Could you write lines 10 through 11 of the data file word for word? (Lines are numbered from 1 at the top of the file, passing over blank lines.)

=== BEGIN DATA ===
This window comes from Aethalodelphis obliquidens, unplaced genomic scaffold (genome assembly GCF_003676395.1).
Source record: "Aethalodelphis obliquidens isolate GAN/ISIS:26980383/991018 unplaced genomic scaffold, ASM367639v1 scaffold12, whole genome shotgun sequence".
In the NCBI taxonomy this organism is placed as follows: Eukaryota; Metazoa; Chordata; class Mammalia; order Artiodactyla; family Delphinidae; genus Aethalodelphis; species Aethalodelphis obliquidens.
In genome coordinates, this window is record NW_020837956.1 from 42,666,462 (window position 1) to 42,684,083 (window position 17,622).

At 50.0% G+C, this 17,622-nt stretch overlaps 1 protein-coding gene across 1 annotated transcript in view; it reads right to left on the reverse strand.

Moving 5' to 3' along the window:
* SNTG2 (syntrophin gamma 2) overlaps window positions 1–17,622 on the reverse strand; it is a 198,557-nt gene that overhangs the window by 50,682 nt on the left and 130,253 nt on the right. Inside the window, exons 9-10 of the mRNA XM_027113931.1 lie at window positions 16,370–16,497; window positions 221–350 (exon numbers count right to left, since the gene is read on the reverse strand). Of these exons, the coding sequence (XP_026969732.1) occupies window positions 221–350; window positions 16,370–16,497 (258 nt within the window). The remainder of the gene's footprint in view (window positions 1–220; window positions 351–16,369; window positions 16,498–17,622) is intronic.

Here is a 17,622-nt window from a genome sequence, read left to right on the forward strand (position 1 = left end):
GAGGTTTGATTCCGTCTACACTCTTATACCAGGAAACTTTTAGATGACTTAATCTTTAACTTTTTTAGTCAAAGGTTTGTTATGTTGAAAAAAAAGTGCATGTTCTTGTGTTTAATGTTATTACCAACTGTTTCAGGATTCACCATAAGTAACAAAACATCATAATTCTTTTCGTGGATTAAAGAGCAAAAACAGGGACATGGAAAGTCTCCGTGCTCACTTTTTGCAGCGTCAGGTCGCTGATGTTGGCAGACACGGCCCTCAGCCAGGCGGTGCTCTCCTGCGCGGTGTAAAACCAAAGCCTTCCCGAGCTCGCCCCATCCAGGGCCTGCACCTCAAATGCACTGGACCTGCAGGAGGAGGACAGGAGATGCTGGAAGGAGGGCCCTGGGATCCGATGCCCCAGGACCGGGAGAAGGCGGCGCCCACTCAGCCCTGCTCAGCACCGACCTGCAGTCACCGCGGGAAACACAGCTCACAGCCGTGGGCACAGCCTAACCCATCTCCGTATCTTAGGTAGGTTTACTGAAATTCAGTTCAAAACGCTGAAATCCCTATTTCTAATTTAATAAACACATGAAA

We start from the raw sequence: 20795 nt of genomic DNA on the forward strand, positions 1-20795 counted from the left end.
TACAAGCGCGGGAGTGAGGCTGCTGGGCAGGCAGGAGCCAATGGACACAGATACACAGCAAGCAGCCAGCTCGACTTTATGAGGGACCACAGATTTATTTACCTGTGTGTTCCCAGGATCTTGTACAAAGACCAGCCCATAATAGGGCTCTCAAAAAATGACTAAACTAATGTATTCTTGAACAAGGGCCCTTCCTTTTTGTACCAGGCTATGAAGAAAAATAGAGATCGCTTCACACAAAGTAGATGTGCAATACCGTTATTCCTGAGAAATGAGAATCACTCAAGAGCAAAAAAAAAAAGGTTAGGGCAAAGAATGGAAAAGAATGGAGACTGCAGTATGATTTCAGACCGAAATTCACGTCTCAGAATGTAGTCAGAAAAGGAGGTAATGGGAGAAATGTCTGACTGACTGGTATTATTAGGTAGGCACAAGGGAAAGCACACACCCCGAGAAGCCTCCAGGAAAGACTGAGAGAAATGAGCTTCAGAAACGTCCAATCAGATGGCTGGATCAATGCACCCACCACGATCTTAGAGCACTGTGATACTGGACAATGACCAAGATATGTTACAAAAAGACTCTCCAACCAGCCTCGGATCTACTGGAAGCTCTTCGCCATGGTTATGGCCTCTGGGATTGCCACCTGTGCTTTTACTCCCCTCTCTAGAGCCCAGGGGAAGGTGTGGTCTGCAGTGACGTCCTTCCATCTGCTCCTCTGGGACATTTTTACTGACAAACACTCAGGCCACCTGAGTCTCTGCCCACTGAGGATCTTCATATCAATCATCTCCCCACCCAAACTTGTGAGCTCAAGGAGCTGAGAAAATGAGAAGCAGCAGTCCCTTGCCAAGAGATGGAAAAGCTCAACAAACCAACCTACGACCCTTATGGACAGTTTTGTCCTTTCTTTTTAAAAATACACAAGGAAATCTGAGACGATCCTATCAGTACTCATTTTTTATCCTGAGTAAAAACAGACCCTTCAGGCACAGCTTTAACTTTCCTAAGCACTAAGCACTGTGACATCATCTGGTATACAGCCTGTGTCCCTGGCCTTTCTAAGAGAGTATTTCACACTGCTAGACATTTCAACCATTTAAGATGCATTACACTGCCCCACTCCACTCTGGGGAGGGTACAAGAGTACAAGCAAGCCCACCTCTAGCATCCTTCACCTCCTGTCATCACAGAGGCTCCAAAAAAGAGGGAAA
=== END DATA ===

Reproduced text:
We start from the raw sequence: 20795 nt of genomic DNA on the forward strand, positions 1-20795 counted from the left end.
TACAAGCGCGGGAGTGAGGCTGCTGGGCAGGCAGGAGCCAATGGACACAGATACACAGCAAGCAGCCAGCTCGACTTTATGAGGGACCACAGATTTATTTACCTGTGTGTTCCCAGGATCTTGTACAAAGACCAGCCCATAATAGGGCTCTCAAAAAATGACTAAACTAATGTATTCTTGAACAAGGGCCCTTCCTTTTTGTACCAGGCTATGAAGAAAAATAGAGATCGCTTCACACAAAGTAGATGTGCAATACCGTTATTCCTGAGAAATGAGAATCACTCAAGAGCAAAAAAAAAAAGGTTAGGGCAAAGAATGGAAAAGAATGGAGACTGCAGTATGATTTCAGACCGAAATTCACGTCTCAGAATGTAGTCAGAAAAGGAGGTAATGGGAGAAATGTCTGACTGACTGGTATTATTAGGTAGGCACAAGGGAAAGCACACACCCCGAGAAGCCTCCAGGAAAGACTGAGAGAAATGAGCTTCAGAAACGTCCAATCAGATGGCTGGATCAATGCACCCACCACGATCTTAGAGCACTGTGATACTGGACAATGACCAAGATATGTTACAAAAAGACTCTCCAACCAGCCTCGGATCTACTGGAAGCTCTTCGCCATGGTTATGGCCTCTGGGATTGCCACCTGTGCTTTTACTCCCCTCTCTAGAGCCCAGGGGAAGGTGTGGTCTGCAGTGACGTCCTTCCATCTGCTCCTCTGGGACATTTTTACTGACAAACACTCAGGCCACCTGAGTCTCTGCCCACTGAGGATCTTCATATCAATCATCTCCCCACCCAAACTTGTGAGCTCAAGGAGCTGAGAAAATGAGAAGCAGCAGTCCCTTGCCAAGAGATGGAAAAGCTCAACAAACCAACCTACGACCCTTATGGACAGTTTTGTCCTTTCTTTTTAAAAATACACAAGGAAATCTGAGACGATCCTATCAGTACTCATTTTTTATCCTGAGTAAAAACAGACCCTTCAGGCACAGCTTTAACTTTCCTAAGCACTAAGCACTGTGACATCATCTGGTATACAGCCTGTGTCCCTGGCCTTTCTAAGAGAGTATTTCACACTGCTAGACATTTCAACCATTTAAGATGCATTACACTGCCCCACTCCACTCTGGGGAGGGTACAAGAGTACAAGCAAGCCCACCTCTAGCATCCTTCACCTCCTGTCATCACAGAGGCTCCAAAAAAGAGGGAAA